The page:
The Comeback Drink

A twist on the Tom Collins is bringing gin back

In his 12 years as a mixologist, Joel Mesa has learned that people cower in fear at the prospect of a gin cocktail. These days, it’s slowly making its way back to the forefront of the bar scene, a trend that Mesa, who runs the beverage program at Bulla Gastrobar (2500 Ponce de Leon Blvd., Coral Gables), credits to the painstaking perfectionism of Spanish mixology practices and the tastes of modern city living.

“On an urban level, I’ve seen gin make a very strong comeback,” he says. “Usually, people who are more urban are more open-minded. A lot of people who are more suburban—mortgage, house, kids—they may not be open-minded; they want to stick with what they’re comfortable with. …. So, in some ways, gin has already made a comeback, but then there’s places where it hasn’t reached just yet, so we’re waiting on it.”

For those willing to give the spirit another try, Mesa suggests forgoing traditional dry gins with a strong pine flavor for Western-style gins with balanced citrus notes such as lemon peel, bitter orange, coriander, cinnamon and more.

A perfect introduction is the Lemongrass Collins, which Mesa concocted with the goal of creating “the ultimate refreshing cocktail.” The foundation is Wint & Lila, a wheat-based Spanish gin with mint, eucalyptus and citrus flavors. It’s a delicate drink—too much soda water and the flavors dissolve, one less cucumber slice and it’s not as refreshing, too much syrup and it’s just not the same drink. This careful approach is a sign of the times.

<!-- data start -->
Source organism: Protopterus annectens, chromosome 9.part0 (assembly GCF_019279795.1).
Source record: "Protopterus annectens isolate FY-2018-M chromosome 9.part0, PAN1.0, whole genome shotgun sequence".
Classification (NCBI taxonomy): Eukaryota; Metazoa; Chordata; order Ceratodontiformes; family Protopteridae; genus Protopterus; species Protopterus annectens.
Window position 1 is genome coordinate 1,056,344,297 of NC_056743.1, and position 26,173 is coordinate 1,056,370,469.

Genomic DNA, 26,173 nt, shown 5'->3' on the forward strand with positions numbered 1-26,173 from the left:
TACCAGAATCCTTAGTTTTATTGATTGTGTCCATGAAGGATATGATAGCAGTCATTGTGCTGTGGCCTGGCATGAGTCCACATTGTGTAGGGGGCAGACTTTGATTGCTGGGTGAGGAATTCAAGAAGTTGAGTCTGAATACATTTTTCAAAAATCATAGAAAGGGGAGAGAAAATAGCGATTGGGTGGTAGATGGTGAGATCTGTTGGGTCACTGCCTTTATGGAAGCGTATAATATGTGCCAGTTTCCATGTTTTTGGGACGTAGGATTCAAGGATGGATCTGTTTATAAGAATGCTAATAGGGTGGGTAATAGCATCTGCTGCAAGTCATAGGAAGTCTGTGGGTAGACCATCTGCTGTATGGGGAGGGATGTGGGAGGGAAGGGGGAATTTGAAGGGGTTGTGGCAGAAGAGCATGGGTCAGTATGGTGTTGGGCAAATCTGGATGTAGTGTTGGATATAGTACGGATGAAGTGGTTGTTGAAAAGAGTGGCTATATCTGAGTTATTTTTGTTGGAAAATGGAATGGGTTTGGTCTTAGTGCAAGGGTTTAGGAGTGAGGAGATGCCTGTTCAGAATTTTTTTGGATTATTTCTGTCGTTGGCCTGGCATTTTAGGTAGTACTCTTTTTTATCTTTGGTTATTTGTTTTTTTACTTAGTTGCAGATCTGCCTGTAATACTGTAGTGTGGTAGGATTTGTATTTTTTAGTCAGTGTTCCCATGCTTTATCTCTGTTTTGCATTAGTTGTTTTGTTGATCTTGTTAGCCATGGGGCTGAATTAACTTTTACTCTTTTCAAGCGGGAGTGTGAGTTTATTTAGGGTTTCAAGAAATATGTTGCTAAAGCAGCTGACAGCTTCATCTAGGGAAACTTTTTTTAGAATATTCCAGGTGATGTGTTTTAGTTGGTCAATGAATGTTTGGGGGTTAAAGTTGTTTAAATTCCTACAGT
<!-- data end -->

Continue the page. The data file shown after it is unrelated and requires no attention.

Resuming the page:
“I think the reason why people drink this, especially in the Gables, is that they’re looking for a not-so-sweet drink but still refreshing all the same,” Mesa says. “The more young and the more urban you go, the more you’ve got to get away from the sugar a little bit, because that’s not what people want anymore.”

The balance works. Mesa calls it Bulla’s most repeatable drink.

“When people order this, they’re never just going to have one. They’re going to have three or four,” he says. “This is a drink that people just do not get tired of.”

Lemongrass Collins

1½ ounces Wint & Lila gin

¼ ounce St-Germain

1 ounce lemon juice

¾ ounce lemongrass syrup

Three cucumber slices


Distribute cucumber slices in highball glass filled with ice. Pour ingredients and stir. Finish off with splash of soda water. Garnish with sprig of rosemary.

Syrup Recipe

For extra freshness, Mesa recommends using homemade lemongrass syrup—boil lemongrass with equal parts sugar and water. (Use 1 pound of lemongrass for each gallon yield of syrup.) Let stand for three days and strain.

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